Most companies try to defeat their competitors by beating them at their own game. Great companies change the game and the playing field. Google's acquisition of Motorola Mobility does just that. Most see the acquisition as Google's effort to gain control over the hardware platform for Android phones, and to obtain a new war-chest of patents. It's more than that.
This is your living room. This is your living room on Android. With Motorola Mobility comes Motorola's set-top box business. Motorola has spent decades earning the trust of cable companies to control the gateway into consumers' homes. No small feat. It is that lack of trust that doomed Microsoft's set-top dreams after buying WebTV Networks Inc. for approximately $425M. It's one reason why cable operators rebuffed Tivo and built their own DVR boxes. If Google can keep that trust, it can sell into a massive install base of cable subscribers who would love a better user experience and haven't yet ditched their cable box for Samsung's SmartTV, Apple TV, and the like.
Apple TV hasn't become "THE" product the way that the iPhone and iPad were from day one. Perhaps this is because Apple TV doesn't integrate broadcast feeds, cable feeds or Hulu, or because Apple charges for TV episodes. Even so, it is such an elegant product that Apple is reportedly selling half a million Apple TVs a quarter. If Apple TV becomes "THE" product in the living room -- the one everyone wants if they can afford it -- the value of incompatible Android phones and tablets will suffer. And vice-versa. So by buying an "Android phone maker," Google forces Apple to get to the living room faster, treat it as mission critical, and race towards an install base that Motorola has built over decades.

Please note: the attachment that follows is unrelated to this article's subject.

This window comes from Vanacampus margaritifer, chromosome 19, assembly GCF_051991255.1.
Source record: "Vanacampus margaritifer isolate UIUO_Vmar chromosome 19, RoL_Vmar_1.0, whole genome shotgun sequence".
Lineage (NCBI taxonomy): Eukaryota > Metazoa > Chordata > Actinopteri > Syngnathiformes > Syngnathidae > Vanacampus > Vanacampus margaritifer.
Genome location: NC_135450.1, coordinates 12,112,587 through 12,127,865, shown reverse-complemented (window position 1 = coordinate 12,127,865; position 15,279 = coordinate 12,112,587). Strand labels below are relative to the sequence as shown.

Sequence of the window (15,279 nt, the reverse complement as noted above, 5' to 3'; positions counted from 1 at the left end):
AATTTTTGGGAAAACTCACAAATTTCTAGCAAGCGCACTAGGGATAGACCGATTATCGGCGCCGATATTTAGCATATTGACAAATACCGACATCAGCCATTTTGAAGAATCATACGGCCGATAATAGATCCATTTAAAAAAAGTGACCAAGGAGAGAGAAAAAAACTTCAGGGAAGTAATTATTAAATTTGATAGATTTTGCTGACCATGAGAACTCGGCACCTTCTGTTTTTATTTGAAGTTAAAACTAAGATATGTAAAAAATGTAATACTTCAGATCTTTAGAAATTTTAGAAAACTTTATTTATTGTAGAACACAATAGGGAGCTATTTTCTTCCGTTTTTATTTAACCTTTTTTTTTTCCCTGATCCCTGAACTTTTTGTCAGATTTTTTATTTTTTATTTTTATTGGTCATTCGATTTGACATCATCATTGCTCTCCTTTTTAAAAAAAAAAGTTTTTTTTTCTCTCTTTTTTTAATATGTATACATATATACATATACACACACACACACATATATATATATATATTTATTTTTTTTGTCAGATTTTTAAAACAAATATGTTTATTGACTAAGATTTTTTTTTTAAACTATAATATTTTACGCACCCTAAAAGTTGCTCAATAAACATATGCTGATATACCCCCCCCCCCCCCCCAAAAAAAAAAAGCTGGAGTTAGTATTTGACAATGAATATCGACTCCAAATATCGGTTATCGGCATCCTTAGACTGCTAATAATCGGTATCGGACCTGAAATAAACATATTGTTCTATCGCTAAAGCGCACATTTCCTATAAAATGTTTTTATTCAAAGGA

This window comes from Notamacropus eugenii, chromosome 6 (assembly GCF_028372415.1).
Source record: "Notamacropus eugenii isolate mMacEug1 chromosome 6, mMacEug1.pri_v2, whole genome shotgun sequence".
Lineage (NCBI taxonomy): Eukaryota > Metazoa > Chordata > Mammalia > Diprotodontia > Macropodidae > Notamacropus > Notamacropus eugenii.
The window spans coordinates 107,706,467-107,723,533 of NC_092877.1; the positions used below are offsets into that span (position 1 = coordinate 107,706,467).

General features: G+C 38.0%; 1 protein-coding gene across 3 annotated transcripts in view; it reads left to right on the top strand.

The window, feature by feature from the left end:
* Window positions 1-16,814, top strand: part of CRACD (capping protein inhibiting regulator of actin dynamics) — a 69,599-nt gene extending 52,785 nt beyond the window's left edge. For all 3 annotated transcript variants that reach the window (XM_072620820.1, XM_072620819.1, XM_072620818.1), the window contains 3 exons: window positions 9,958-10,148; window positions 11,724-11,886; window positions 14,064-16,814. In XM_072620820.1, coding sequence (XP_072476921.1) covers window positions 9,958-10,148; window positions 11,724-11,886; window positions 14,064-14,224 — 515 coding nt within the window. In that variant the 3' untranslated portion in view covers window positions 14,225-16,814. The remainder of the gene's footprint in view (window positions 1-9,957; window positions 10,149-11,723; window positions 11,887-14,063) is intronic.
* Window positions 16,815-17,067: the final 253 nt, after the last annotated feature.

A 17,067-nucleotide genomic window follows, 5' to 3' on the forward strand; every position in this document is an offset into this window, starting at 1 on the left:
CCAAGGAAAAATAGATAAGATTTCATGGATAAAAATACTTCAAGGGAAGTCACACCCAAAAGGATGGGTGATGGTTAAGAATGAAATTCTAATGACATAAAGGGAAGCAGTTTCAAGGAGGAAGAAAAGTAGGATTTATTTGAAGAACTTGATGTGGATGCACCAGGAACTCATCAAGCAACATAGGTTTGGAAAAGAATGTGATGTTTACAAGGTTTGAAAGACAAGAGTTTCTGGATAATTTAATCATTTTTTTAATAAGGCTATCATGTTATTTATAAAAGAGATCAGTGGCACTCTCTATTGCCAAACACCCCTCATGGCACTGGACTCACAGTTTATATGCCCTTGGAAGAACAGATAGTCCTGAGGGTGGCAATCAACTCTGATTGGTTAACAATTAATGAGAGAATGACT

Apple's quiet, sweet, unassuming Borg is AirPlay. AirPlay is a comprehensive networking technology that will let Macs, iPads and iPhone move music and video to anywhere in the home, wirelessly, provided what's on the other side is an Apple product or a consumer electronics device enabled by AirPlay. So far, few besides Apple have enabled their products with AirPlay. But the more Apple products you have, the more AirPlay-enabled products you will want, and then -- all resistance is futile. Apple owns the home.
Unless, Apple finds Google sitting comfortably on the couch. In addition to set top boxes, Motorola Mobility manufactures other products you might find around your house. The kind you find indispensable. Cable modems, DSL modems, routers, Bluetooth headsets. Even baby monitors. While Apple has been rolling out AirPlay, Google has built a toolbox of all-encompassing technologies (Project Tungsten, Accessory Development Kit, others) for controlling media and devices. Yes, you can stream media around as Google showed developers in May 2011. But you can also control your lights. Your alarm clock. Just about anything. Integrate all of this and you have a home that knows to turn off the alarm and turn on the lights when it sees you and your Bluetooth headset coming back from work. A home that automatically shifts the Pandora stream from your phone to your living room as you enter. And then plays lullabies when your baby starts crying.